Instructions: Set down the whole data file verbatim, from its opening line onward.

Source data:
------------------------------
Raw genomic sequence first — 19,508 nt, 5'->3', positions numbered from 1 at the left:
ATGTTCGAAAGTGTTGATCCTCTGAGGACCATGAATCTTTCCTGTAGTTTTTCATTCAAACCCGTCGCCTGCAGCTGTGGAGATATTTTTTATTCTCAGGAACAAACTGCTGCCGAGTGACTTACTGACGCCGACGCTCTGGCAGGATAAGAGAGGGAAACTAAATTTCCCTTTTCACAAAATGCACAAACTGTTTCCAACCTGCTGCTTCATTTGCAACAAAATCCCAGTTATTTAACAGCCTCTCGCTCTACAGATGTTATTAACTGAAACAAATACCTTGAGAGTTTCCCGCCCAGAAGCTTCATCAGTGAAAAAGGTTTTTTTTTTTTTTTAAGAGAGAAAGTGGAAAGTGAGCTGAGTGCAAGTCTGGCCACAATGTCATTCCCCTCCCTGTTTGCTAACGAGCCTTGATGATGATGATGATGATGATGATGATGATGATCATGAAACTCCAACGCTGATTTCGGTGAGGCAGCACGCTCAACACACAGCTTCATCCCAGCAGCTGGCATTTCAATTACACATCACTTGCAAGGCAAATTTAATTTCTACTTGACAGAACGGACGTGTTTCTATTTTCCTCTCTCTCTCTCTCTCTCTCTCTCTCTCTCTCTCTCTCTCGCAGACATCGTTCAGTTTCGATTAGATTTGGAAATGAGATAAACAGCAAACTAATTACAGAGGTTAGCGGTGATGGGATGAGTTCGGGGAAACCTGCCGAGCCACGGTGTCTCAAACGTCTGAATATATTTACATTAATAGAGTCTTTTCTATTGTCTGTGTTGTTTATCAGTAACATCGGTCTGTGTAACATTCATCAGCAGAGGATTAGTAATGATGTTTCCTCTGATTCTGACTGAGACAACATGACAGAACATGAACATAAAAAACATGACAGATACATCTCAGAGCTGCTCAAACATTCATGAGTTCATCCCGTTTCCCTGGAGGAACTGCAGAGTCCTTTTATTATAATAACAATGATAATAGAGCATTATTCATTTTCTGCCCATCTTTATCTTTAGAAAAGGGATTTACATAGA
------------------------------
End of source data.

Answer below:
Raw genomic sequence first — 19,508 nt, 5'->3', positions numbered from 1 at the left:
ATGTTCGAAAGTGTTGATCCTCTGAGGACCATGAATCTTTCCTGTAGTTTTTCATTCAAACCCGTCGCCTGCAGCTGTGGAGATATTTTTTATTCTCAGGAACAAACTGCTGCCGAGTGACTTACTGACGCCGACGCTCTGGCAGGATAAGAGAGGGAAACTAAATTTCCCTTTTCACAAAATGCACAAACTGTTTCCAACCTGCTGCTTCATTTGCAACAAAATCCCAGTTATTTAACAGCCTCTCGCTCTACAGATGTTATTAACTGAAACAAATACCTTGAGAGTTTCCCGCCCAGAAGCTTCATCAGTGAAAAAGGTTTTTTTTTTTTTTTAAGAGAGAAAGTGGAAAGTGAGCTGAGTGCAAGTCTGGCCACAATGTCATTCCCCTCCCTGTTTGCTAACGAGCCTTGATGATGATGATGATGATGATGATGATGATGATCATGAAACTCCAACGCTGATTTCGGTGAGGCAGCACGCTCAACACACAGCTTCATCCCAGCAGCTGGCATTTCAATTACACATCACTTGCAAGGCAAATTTAATTTCTACTTGACAGAACGGACGTGTTTCTATTTTCCTCTCTCTCTCTCTCTCTCTCTCTCTCTCTCTCTCTCTCTCGCAGACATCGTTCAGTTTCGATTAGATTTGGAAATGAGATAAACAGCAAACTAATTACAGAGGTTAGCGGTGATGGGATGAGTTCGGGGAAACCTGCCGAGCCACGGTGTCTCAAACGTCTGAATATATTTACATTAATAGAGTCTTTTCTATTGTCTGTGTTGTTTATCAGTAACATCGGTCTGTGTAACATTCATCAGCAGAGGATTAGTAATGATGTTTCCTCTGATTCTGACTGAGACAACATGACAGAACATGAACATAAAAAACATGACAGATACATCTCAGAGCTGCTCAAACATTCATGAGTTCATCCCGTTTCCCTGGAGGAACTGCAGAGTCCTTTTATTATAATAACAATGATAATAGAGCATTATTCATTTTCTGCCCATCTTTATCTTTAGAAAAGGGATTTACATAGA